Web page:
People living with dementia in India will triple to 11 million by 2050, says report
India’s burden of dementia will be much higher than what the Global Burden of Disease data shows because the problem is largely underreported in the country, neurology professor Dr Neeraj Jain said on the Lancet report.
MUMBAI: By 2050, 11.44 million people in India are expected to be living with dementia, which is up from 3.84 million in 2019, according to the Global Burden of Disease study published in the Lancet Public Health on Friday. The 197% jump in dementia will primarily be due to population growth and population ageing, but factors like smoking, obesity, high blood sugar, and lack of education of the subject will also play a crucial role, the report states.
Dementia is an umbrella term used for impaired ability to remember, think, or make decisions that interfere with everyday activities. Alzheimer’s disease- a progressive neurologic disorder that causes the brain to shrink and brain cells to die - is the most common type of dementia. Other causes include ageing, hypertension, diabetes, high cholesterol among others. Some reversible causes include side effects of medicines, vitamin deficiencies and thyroid hormone imbalance.
Globally, the cases of dementia are expected to surge by 166%- from 57 million in 2019 to 153 million in 2050. India’s anticipated dementia burden was less than other south Asian countries such as Bangladesh (254%), Bhutan (351%), Nepal (210%) and Pakistan (261%). The highest jump in cases is expected in countries such as Qatar (1926%), United Arab Emirates (1795%) and Bahrain (1084%), while the lowest increase in the burden is expected in Japan (27%), Bulgaria (37%) and Serbia (38%).
The Global Burden of Disease data is pulled from diverse data sets and sources including the censuses, registries, studies and through a network of collaborators. Medical experts from India, however, said the burden of dementia is likely to be much higher than what we know.
According to a 2020 report by the Alzheimer’s and Related Disorders Society of India (ARDSI), an estimated 5.3 million people above the age of 60 have dementia in the country.
“India’s burden would be much higher than what the Global Burden of Disease data shows,” said Dr Neeraj Jain, a neurology professor at the GS Medical College attached to the civic-run KEM Hospital. “The problem is largely underreported in India. In addition to this, the country also lacks large population-based dementia registries or studies, which makes it difficult to obtain accurate estimates of the burden or its projection.”
Dr Annu Aggarwal, a specialist in cognitive and behavioural neurology at Mumbai’s Kokilaben Dhirubhai Ambani Hospital said that the Lancet report shows us that dementia is a “looming pandemic” that is creeping in. “We are a young country and as the quality of life becomes better, people are going to live longer. We are therefore going to have a larger ageing population and an increased number of dementia cases,” she said.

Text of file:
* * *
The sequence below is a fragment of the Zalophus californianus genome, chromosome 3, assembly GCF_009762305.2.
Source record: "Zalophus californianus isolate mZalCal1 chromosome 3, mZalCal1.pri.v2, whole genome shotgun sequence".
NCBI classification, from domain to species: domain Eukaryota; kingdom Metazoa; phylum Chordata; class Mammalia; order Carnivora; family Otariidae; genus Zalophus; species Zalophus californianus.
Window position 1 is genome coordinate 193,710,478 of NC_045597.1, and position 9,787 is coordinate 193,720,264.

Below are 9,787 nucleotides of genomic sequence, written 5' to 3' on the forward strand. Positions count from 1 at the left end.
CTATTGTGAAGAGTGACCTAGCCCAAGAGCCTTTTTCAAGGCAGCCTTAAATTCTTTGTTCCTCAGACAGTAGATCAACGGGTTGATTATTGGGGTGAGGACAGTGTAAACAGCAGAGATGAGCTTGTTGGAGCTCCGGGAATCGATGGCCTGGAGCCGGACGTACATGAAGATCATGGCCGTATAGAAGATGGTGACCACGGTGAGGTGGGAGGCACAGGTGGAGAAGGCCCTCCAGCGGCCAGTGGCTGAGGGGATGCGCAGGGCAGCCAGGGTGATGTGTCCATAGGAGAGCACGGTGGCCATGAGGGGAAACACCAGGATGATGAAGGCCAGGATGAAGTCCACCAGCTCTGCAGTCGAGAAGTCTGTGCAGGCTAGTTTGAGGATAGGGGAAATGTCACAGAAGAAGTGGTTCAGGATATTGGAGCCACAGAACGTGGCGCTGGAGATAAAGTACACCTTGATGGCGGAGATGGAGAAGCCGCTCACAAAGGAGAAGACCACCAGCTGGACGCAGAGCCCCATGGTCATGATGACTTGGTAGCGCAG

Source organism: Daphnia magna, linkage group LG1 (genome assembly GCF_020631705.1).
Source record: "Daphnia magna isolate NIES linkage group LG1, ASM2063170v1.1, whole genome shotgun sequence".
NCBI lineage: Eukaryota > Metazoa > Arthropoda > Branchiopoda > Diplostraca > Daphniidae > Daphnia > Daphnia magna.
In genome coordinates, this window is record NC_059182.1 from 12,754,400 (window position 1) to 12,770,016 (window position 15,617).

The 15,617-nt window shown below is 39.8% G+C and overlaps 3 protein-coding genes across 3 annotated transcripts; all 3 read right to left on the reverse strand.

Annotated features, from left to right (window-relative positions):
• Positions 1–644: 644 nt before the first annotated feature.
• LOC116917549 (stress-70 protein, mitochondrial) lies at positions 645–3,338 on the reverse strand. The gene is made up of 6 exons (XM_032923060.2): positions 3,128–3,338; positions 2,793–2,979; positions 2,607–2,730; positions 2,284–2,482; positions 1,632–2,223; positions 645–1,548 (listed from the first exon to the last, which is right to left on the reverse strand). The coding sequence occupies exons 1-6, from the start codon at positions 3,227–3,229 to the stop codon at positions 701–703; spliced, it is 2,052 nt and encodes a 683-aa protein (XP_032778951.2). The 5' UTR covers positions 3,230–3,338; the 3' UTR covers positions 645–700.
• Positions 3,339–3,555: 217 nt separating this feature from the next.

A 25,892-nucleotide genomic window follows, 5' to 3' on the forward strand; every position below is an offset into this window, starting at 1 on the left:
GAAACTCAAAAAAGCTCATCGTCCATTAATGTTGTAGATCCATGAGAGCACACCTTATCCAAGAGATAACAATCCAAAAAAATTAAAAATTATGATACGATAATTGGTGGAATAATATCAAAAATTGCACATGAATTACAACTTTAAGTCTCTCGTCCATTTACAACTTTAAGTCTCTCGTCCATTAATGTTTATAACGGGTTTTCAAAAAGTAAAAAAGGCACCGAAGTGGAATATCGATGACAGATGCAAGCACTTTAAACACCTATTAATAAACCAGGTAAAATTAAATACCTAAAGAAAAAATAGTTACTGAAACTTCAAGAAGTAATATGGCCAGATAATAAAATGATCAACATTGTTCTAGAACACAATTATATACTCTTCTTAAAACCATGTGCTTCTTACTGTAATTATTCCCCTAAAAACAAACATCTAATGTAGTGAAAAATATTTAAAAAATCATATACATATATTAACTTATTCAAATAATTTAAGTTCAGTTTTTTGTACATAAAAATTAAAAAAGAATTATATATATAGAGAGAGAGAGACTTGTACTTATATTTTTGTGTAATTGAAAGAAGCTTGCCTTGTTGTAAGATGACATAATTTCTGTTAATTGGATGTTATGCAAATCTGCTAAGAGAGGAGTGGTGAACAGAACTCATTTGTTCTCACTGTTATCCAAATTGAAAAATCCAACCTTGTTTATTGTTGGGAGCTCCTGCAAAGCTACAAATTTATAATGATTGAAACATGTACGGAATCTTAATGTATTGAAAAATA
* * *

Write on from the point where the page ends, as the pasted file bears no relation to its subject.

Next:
A 2020 Lancet Commission has stated that 40% of dementia cases could be prevented or delayed if exposure to 12 known risk factors were eliminated — low education, high blood pressure, hearing impairment, smoking, midlife obesity, depression, physical inactivity, diabetes, social isolation, excessive alcohol consumption, head injury, and air pollution. “We should focus on these modifiable factors and gear the society and healthcare system to face this dementia pandemic,” said Dr Aggarwal, who also heads a dementia clinic at the hospital.
Dementia is common in people over 65 years but is also seen sometimes in younger people in their 50s. Medical experts say that there is a tendency to ignore early signs of dementia and most patients are brought for medical help when their disease is in advanced stages in India.
“The burden of dementia is already very high in India considering that we are a country with extremely low awareness about the condition as well as limited resources and centres to tackle it,” said Jain. “The interventions to reduce the anticipated burden should start now. Firstly, we need intensive, targeted awareness campaigns and measures to control metabolic diseases like diabetes, hypertension, obesity etc.”
The Lancet study found that improvements in global education access are projected to reduce dementia prevalence by 6·2 million cases worldwide by 2050. But this will be countered by anticipated trends in obesity, high blood sugar, and smoking, which are expected to result in an additional 6·8 million dementia cases.
“To have the greatest impact, we need to reduce exposure to the leading risk factors in each country,” lead author Emma Nichols from the Institute for Health Metrics and Evaluation (IHME) at the University of Washington said in a statement.
“For most, this means scaling up locally appropriate, low-cost programmes that support healthier diets, more exercise, quitting smoking, and better access to education. And it also means continuing to invest in research to identify effective treatments to stop, slow, or prevent dementia.”
Nichols added that the estimates drawn by the study can be used by public health experts, policymakers and governments to make sure resources and support are available for individuals, caregivers, and health systems globally.